After last boys soccer season, Clarence's Mike Silverstein got a call from a fellow Western New York coach:
"All of us coaches take pride in what all of you guys did," the coach told him.
Clarence was at the forefront of the best postseason ever for Section VI. Clarence (Class AA), Kenmore East (A) and East Aurora (B) all advanced to the state semifinals, marking the first time that Section IV sent its three largest classes to the final four. Clarence and East Aurora both went on to lose in the state championship.
Last year's performance also continued recent success for Section VI in the Far West Regionals, the round which determines the representatives at the final four in the state's five classes (the largest is AA, the smallest is D).
With last season's three wins, Section VI has now won eight of the last 15 regionals against soccer-strong Section V (Rochester area).
While 8 of 15 is the minimum advantage one section could claim, the history of competition between the neighbors shows why winning more than half of the games is certainly notable. The eight victories over the last three years equaled the number of wins Section VI had the previous 12 years (1994-2005).
So with those kind of numbers, has Section VI boys soccer caught up with Section V?
"I think we've closed the gap," said Silverstein, whose Red Devils achieved a Western New York record national ranking (22nd) after losing to national No. 1 Brentwood of Long Island in the state final. "They're always a measuring stick. Rochester is still a little step ahead of us, I believe. But we've got them nervous, let's say that."
Even that would be significant, if only because the rivalry between Section VI and Section V has been so one-sided.
Section V holds a 93-25 advantage in the all-time regional series since state tournament competition began in 1979. For five straight years -- 1995 to 1999 -- Section V went 20-0. Last year marked just the third time that Section VI won a majority of regionals. The states have expanded from three classifications to four (1986) and then five (2004).
"Rochester is such a great soccer district -- they have so many kids go on to play on college rosters," said 10th-year East Aurora coach Kevin Beale. "We're catching up through good coaching and good summer programs and good players. Those regional games [against Rochester] can be looked at as the hardest game you'll play. Just knowing that our own region has had past difficulties, it's a great milestone to states.
As in most sports, coaches point to offseason training as a reason behind the success.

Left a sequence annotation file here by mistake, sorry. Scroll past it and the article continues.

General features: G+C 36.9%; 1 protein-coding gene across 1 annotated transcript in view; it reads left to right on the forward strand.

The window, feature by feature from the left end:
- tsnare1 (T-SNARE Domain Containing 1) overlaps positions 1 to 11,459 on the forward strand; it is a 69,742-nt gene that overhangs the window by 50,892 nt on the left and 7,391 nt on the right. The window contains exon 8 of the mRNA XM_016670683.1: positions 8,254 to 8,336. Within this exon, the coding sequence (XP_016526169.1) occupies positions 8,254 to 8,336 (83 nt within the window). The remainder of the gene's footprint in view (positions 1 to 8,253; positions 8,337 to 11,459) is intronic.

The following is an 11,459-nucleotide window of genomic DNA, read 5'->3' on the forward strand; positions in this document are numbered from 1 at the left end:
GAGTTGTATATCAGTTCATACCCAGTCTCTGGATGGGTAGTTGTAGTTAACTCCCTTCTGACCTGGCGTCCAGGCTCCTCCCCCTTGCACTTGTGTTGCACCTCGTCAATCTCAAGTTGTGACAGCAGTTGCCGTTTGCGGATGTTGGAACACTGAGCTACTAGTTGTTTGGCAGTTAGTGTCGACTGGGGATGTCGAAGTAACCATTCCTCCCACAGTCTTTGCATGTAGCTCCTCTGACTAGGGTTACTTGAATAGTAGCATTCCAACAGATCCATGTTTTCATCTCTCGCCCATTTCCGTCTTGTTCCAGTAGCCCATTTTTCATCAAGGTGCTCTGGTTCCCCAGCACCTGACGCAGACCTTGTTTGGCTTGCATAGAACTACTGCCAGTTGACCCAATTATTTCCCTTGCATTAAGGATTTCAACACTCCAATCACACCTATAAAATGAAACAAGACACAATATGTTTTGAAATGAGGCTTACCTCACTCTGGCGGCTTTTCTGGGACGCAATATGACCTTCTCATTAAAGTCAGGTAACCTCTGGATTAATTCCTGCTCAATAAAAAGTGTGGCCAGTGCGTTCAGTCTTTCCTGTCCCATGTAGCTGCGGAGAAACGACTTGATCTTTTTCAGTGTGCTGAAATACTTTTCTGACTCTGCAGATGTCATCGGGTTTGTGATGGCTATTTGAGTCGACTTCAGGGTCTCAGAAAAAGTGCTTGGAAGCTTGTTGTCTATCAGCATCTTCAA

"A lot of kids are training year-round, and a lot of summer clubs are great at training through the winter and playing indoors at good facilities," said Beale. "So our kids are catching up [with Rochester] the last five to eight years."
That kind of improvement has been evident in premier league teams from the Buffalo area doing well, as well as local soccer having more of a presence at the Empire State Games, not only in the amount of regional representation from the Buffalo area but by the success on the field.
After years of Western region scholastic-aged teams dominated by Rochester players, recently there have been more and more representatives from Buffalo. There has also been success on the field -- prior to the 2009 Games being canceled, Western won medals in five of the last six Games after medaling just once in the previous six.
Another major factor is that the players make sure to connect that summer play with their fall soccer season.
"I attributed [the recent success] to all of Western New York getting better, and kids are taking more pride in their team at school," said Silverstein. "My team has captain's practices all summer long, and so do other schools -- Kenmore East and East Aurora do too. They take pride in their school, they continue to work together. Even though they work with different [club] teams all summer, they find a way to get together to be ready for the start of the high school soccer season."
And when the teams at the front succeed, that can lead to a trickle-down effect throughout Western New York's soccer fields.
"Last year we played a game against Williamsville North and won, 1-0. Then we go on to the state final and play the No. 1 team in the country and lose by one goal," Silverstein said. "All these kids can take a look at that and say, 'We can play that well, we can measure up to that.'
"And it wasn't just one team squeaking by to the states, it was three teams, and two to the finals. That's just a confidence boost locally, and a little more pride for Western New York soccer."